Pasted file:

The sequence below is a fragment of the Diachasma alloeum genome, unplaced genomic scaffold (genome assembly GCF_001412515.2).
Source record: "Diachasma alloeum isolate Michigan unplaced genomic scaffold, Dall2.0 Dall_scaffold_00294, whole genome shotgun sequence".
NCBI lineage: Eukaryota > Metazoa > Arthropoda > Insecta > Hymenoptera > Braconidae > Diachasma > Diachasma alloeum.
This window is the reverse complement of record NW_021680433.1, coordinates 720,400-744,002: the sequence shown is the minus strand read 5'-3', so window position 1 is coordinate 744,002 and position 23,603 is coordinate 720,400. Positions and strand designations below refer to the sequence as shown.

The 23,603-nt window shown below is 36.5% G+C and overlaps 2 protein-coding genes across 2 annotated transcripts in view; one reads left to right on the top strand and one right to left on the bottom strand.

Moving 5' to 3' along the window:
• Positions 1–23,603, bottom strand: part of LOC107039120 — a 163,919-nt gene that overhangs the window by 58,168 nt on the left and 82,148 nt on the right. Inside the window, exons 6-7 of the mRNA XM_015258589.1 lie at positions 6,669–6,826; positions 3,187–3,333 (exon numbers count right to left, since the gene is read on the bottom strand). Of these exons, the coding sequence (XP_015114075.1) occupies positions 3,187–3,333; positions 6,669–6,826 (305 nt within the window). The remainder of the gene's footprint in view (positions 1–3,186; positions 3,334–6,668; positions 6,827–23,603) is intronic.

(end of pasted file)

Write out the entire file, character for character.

The sequence below is a fragment of the Diachasma alloeum genome, unplaced genomic scaffold (genome assembly GCF_001412515.2).
Source record: "Diachasma alloeum isolate Michigan unplaced genomic scaffold, Dall2.0 Dall_scaffold_00294, whole genome shotgun sequence".
NCBI lineage: Eukaryota > Metazoa > Arthropoda > Insecta > Hymenoptera > Braconidae > Diachasma > Diachasma alloeum.
This window is the reverse complement of record NW_021680433.1, coordinates 720,400-744,002: the sequence shown is the minus strand read 5'-3', so window position 1 is coordinate 744,002 and position 23,603 is coordinate 720,400. Positions and strand designations below refer to the sequence as shown.

The 23,603-nt window shown below is 36.5% G+C and overlaps 2 protein-coding genes across 2 annotated transcripts in view; one reads left to right on the top strand and one right to left on the bottom strand.

Moving 5' to 3' along the window:
• Positions 1–23,603, bottom strand: part of LOC107039120 — a 163,919-nt gene that overhangs the window by 58,168 nt on the left and 82,148 nt on the right. Inside the window, exons 6-7 of the mRNA XM_015258589.1 lie at positions 6,669–6,826; positions 3,187–3,333 (exon numbers count right to left, since the gene is read on the bottom strand). Of these exons, the coding sequence (XP_015114075.1) occupies positions 3,187–3,333; positions 6,669–6,826 (305 nt within the window). The remainder of the gene's footprint in view (positions 1–3,186; positions 3,334–6,668; positions 6,827–23,603) is intronic.